Ever look up from a meal only to realize everyone you’re eating with is still only half done? Odds are you’re eating too quickly. And eating quickly isn’t just a recipe for feeling a bit awkward as you stare down your empty plate. It can also short-circuit your attempts to eat smaller portions and lose weight. What’s worse: If you tend to eat until you feel full, too, the effects could be even worse.
A study in the British Medical Journal found that both eating until you feel full and eating quickly can contribute to weight gain, but the two factors together have an even greater combined effect on the number of calories you consume, your weight, and your BMI. A second study found that eating quickly was also associated with higher rates of metabolic disorder; in short, the effects of this habit should not be swept under the rug.
How fast is too fast? It’s generally been found that it takes about 20 minutes for your body to feel full. So if you’re finishing your meal in less than 20 minutes, you’re probably going to overeat before you can even realize it. Scientists believe this is because when we eat, gut hormones are released in the gastrointestinal tract, which signal to the brain that it’s time to stop eating. This is why it’s particularly harmful if we eat quickly and rely on that fullness signal to indicate when we should stop eating (as opposed to selecting a smaller portion and eating only this portion).
Ready to reform your quick-eating ways? Here are a few hacks to get you started.
Put your fork down between bites. It sounds crazy, but often, we’re piling up another bite of food when the last one’s only just made it to our mouths. Instead, take a bite, then put your fork down. Swallow completely before picking your fork back up.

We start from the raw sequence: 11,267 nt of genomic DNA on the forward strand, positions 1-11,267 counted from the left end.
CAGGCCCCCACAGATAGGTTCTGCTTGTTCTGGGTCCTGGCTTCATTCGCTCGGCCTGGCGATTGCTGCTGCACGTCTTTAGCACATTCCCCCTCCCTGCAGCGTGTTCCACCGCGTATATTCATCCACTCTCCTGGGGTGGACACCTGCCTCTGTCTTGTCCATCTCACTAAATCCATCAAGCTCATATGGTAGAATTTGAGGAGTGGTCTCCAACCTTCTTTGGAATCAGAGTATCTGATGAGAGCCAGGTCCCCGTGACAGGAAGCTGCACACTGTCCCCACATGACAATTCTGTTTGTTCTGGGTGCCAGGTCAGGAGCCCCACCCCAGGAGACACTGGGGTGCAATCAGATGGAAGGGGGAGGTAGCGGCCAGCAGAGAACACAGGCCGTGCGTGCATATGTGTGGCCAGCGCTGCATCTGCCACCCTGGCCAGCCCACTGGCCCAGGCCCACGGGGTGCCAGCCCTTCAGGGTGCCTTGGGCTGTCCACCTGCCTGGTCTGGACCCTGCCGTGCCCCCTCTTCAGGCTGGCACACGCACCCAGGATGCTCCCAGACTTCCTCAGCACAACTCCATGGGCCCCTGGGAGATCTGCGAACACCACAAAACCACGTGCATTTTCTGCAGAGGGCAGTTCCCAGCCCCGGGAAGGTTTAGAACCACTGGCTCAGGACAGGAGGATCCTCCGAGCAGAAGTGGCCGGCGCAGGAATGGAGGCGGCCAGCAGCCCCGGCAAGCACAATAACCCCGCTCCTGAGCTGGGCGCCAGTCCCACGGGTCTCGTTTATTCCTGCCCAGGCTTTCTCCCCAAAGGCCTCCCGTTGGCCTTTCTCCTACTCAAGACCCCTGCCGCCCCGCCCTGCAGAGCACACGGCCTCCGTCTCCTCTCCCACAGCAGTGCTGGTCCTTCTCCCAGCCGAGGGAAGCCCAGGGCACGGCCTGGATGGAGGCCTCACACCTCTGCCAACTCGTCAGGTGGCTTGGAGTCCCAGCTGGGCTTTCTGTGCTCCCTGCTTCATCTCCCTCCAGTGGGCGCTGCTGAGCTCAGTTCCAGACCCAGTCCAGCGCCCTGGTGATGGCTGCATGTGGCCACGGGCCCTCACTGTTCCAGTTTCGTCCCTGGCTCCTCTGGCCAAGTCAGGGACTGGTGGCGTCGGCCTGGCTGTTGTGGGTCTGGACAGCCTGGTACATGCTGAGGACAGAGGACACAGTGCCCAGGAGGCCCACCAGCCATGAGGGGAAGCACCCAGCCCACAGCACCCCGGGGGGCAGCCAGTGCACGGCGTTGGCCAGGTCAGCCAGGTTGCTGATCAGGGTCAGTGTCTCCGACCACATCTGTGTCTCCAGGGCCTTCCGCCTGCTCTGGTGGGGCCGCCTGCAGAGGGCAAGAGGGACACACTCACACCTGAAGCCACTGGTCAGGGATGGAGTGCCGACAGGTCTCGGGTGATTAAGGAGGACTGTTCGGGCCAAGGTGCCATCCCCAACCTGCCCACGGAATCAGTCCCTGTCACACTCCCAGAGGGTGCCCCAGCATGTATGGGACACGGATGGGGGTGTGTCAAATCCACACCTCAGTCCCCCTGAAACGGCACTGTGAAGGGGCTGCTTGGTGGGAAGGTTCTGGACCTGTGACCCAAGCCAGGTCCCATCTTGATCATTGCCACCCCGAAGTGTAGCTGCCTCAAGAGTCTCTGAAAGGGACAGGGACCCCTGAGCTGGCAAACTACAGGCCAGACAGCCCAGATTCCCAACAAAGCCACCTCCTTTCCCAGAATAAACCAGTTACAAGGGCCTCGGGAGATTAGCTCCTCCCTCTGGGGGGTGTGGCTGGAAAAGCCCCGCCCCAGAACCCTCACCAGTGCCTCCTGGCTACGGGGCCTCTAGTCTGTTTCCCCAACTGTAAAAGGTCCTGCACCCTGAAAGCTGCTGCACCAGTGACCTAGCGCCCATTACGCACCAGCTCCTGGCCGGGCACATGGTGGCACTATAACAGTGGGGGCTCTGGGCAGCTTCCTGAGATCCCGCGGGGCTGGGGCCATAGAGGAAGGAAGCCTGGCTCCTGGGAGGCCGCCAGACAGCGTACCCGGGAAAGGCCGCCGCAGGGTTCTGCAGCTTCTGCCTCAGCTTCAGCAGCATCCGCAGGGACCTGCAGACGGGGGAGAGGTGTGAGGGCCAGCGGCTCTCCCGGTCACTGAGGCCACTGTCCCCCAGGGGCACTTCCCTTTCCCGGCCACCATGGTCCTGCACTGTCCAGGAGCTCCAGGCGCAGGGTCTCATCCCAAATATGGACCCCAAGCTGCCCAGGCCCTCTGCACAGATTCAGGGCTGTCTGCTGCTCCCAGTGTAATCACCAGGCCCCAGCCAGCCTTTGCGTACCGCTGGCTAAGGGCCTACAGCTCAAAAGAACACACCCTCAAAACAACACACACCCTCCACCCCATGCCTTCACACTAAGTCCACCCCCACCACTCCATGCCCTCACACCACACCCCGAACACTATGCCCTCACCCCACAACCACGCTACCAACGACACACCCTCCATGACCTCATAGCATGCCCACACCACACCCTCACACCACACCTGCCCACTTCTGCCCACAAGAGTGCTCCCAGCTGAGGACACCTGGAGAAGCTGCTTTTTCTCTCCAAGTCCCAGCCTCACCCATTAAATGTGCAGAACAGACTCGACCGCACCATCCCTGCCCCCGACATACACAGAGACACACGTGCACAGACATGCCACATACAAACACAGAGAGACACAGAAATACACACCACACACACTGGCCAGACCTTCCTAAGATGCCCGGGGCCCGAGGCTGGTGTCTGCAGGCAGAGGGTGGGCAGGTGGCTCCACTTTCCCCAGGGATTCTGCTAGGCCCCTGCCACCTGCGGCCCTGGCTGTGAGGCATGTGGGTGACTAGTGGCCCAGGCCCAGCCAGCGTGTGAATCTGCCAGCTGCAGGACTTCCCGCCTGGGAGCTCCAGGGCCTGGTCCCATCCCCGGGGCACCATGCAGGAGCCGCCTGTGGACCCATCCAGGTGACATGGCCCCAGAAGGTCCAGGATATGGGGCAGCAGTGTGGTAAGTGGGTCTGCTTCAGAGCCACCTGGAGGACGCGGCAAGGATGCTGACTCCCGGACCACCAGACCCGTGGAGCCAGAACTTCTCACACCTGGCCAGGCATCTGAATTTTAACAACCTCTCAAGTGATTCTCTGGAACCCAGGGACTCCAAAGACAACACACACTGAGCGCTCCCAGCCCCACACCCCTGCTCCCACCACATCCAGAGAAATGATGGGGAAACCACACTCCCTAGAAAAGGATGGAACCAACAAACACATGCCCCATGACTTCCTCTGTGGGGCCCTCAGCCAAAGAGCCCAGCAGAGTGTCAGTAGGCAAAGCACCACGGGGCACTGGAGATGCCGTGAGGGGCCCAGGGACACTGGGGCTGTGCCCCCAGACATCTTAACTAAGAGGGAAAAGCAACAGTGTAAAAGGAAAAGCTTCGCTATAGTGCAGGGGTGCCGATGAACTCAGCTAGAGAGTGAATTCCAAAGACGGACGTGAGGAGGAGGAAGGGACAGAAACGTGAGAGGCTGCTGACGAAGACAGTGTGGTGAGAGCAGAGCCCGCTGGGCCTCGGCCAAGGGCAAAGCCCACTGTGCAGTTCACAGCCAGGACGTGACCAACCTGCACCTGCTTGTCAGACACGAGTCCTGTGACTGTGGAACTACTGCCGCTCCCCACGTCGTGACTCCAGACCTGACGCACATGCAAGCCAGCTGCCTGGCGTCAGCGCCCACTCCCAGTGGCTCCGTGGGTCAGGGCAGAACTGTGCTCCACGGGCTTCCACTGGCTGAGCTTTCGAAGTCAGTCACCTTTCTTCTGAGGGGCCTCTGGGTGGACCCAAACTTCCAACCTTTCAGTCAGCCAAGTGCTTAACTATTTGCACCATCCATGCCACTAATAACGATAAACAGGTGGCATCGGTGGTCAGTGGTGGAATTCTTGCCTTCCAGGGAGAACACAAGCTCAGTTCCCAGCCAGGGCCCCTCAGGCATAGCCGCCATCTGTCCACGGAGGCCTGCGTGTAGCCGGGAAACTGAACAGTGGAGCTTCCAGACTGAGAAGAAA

Drink water. Sipping water between bites is another easy way to force yourself to spread those bites out further.
Challenge yourself to smaller bites. If your fast eating is a result of scarfing down a meal in just a few bites, challenge yourself to take the smallest bites you possibly can. You may feel silly at first, but over time you can recalibrate yourself to taking more average-sized bites.
Choose a smaller portion beforehand. Particularly at the beginning of the weight loss process, it’s difficult to rely on your internal satiety indicators, as you may have trained your body to very large portion or high-sugar foods. If this is the case, measure your meal out in advance, so you can’t possibly plow through more than you mean to.
Practice mindful eating. The practice of mindful eating is a great way to train yourself to take in and enjoy all the sensations of your meal. As a result, you’ll also train yourself to eat more slowly, fully taking in the flavor of your food.
Remove distractions. Eating in front of your computer, TV, or smartphone is one of the easiest ways to get through a whole meal barely noticing what you’re eating. Try putting away all mealtime distractions for just a week, and see how it impacts your eating speed.
Mellow out your meal space. If you’re feeling rushed, stressed, or emotional while you’re eating (even if it’s subconscious!) you may rush through your meal. If you’re feeling hectic at mealtime, try dimming the lighting, playing calming music, or breathing deeply before you dig in.
Tell us: Are you a fast eater? Ever tried any of these ways to slow your pace?